flight paths discussion

4 views
What are you reading? > the jewels of june

Comments Showing 1-50 of 56 (56 new)    post a comment »
« previous 1

message 1: by Magdelanye, Senior Flight Attendant (new)

Magdelanye | 2219 comments well it is raining as May gives way to June but we can hope for some long luxurious days reading in the grass.
Please do comment on your summer reading plans!


message 2: by Magdelanye, Senior Flight Attendant (new)

Magdelanye | 2219 comments it seems i have 6books on the go. 2 were due at the library a couple of days ago but i still need a bit more time with The Street Sweeper and with Clarice Lispectors mammoth book of short stories. The Mindfulness Solution is not really engaging me for some reason. Im more in the mood for wildness at the moment, not moderation! So i have 3 short books ive started: Awake is the marvelous poetry of Dorianne Laux; The Days is a quirky book that straddles genres; and a little self help book called Unfuck your Habitat by Rachel Hoffman.
Hope everyone is in fine form and am looking forward to hearing what books are engaging you right now


message 3: by Ellie (new)

Ellie (elliearcher) | 1209 comments So happy it's finally June and the end of the school year is approaching. I have so many reading plans for this summer-including finally finishing Demons!

Right now, I'm still working on Murakami's new book of short stories, Men Without Women which I'm really liking. Not my favorite of his but really good nonetheless. And slowly working through The Long Goodbye which is bringing back so many memories of my mother's death.

A co-worker gave me a $25 kindle gift certificate! So kind of her (for a small favor I did her!) so I'm beside myself deciding what to spend it on! It's like Christmas for me (in a small but happy way).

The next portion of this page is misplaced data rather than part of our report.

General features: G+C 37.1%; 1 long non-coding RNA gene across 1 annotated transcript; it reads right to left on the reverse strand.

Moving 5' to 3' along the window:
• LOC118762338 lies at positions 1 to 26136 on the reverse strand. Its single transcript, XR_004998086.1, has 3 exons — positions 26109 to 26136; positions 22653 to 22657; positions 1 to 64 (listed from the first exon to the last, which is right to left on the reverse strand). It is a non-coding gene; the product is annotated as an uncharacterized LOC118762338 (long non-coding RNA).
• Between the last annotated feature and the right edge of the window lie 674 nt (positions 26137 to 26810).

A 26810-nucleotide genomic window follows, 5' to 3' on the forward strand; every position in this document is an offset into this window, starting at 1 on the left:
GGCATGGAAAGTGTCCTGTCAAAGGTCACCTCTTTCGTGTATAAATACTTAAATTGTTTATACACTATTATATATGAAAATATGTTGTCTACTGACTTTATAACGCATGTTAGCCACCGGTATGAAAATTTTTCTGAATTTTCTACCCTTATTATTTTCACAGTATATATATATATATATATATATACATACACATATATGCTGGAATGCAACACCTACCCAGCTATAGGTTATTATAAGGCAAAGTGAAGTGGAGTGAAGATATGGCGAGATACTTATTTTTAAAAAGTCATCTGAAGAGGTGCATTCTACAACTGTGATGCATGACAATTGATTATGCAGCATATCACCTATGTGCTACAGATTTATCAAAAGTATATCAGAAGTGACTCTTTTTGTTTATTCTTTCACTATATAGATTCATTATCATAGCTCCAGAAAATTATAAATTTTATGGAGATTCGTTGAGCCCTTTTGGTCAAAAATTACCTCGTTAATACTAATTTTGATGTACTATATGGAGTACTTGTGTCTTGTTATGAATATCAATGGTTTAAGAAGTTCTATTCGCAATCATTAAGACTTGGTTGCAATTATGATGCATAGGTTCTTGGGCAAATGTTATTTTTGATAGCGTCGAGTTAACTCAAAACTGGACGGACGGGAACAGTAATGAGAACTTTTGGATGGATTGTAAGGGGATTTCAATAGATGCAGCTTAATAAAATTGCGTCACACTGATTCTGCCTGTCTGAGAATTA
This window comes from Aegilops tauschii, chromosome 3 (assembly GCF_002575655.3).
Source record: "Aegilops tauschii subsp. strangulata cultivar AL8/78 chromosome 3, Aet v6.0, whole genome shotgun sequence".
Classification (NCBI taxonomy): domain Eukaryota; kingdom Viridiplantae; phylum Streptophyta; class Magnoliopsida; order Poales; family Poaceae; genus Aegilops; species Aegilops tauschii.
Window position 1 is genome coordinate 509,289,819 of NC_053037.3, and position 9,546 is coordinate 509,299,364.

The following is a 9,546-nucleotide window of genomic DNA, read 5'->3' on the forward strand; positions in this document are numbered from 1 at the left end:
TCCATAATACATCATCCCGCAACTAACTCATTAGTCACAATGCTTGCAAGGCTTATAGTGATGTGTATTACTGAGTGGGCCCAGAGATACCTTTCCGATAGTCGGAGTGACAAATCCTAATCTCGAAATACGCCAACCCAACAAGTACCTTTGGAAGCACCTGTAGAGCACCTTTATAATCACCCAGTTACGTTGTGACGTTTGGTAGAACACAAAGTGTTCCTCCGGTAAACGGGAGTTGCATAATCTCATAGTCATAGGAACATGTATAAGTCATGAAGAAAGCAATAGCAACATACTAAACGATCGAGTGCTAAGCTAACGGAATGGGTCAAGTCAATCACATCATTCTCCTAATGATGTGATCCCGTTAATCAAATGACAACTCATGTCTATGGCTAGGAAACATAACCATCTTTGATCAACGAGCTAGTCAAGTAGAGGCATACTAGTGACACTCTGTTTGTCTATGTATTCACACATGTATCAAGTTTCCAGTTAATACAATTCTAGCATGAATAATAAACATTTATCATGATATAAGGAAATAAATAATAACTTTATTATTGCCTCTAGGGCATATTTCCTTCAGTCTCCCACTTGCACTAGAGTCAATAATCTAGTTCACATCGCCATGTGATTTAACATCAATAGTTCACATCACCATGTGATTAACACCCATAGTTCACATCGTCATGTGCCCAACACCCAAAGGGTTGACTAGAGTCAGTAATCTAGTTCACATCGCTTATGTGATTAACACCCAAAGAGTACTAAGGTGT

What is everyone else reading?


message 4: by ❀ Susan (new)

❀ Susan G (susanayearofbooksblogcom) | 55 comments No specific plans for summer other than to get caught up on some of the books on my shelf! I am participating in a Cross-Canada challenge and a Canadian Bingo so will focus on those. I also want to finish off some of the books which I have bought at author events. So much to read, so little time!!

I just finished Rainbow Valley, which is #7 of Anne of Green Gables series and hope to finish the remaining book and am not sure what is next...


message 5: by Magdelanye, Senior Flight Attendant (new)

Magdelanye | 2219 comments A new Murakami!! ÷) I want a sequel to H to read more about the little people.
So Ellie, have you decided to take the summer off? That would be so great!
Last week was my moms birthday. She would have been 96. Itz hard to believe its been 14 yrs. She still looms pretty large in my life.
Nice to have you dropping in Susan. I am engaged as well with the cross canada reads with bingo always in mind. I never plan too far ahead, but i keep my eyes open. Hope your son is healing nicely.


message 6: by Ellie (new)

Ellie (elliearcher) | 1209 comments Magdelanye wrote: "A new Murakami!! ÷) I want a sequel to H to read more about the little people.
So Ellie, have you decided to take the summer off? That would be so great!
Last week was my moms birthday. She would..."


I still miss my mom-and, amazingly, it's been almost 40 years! Love never stops.

I have decided to take the summer off. The money will be missed but the time is priceless.

Sadly, my order of Perishable Light has been cancelled, due to some problem with the seller. I'm going to keep trying to find a book of Cooley's poetry but it's difficult/expensive. What would you recommend?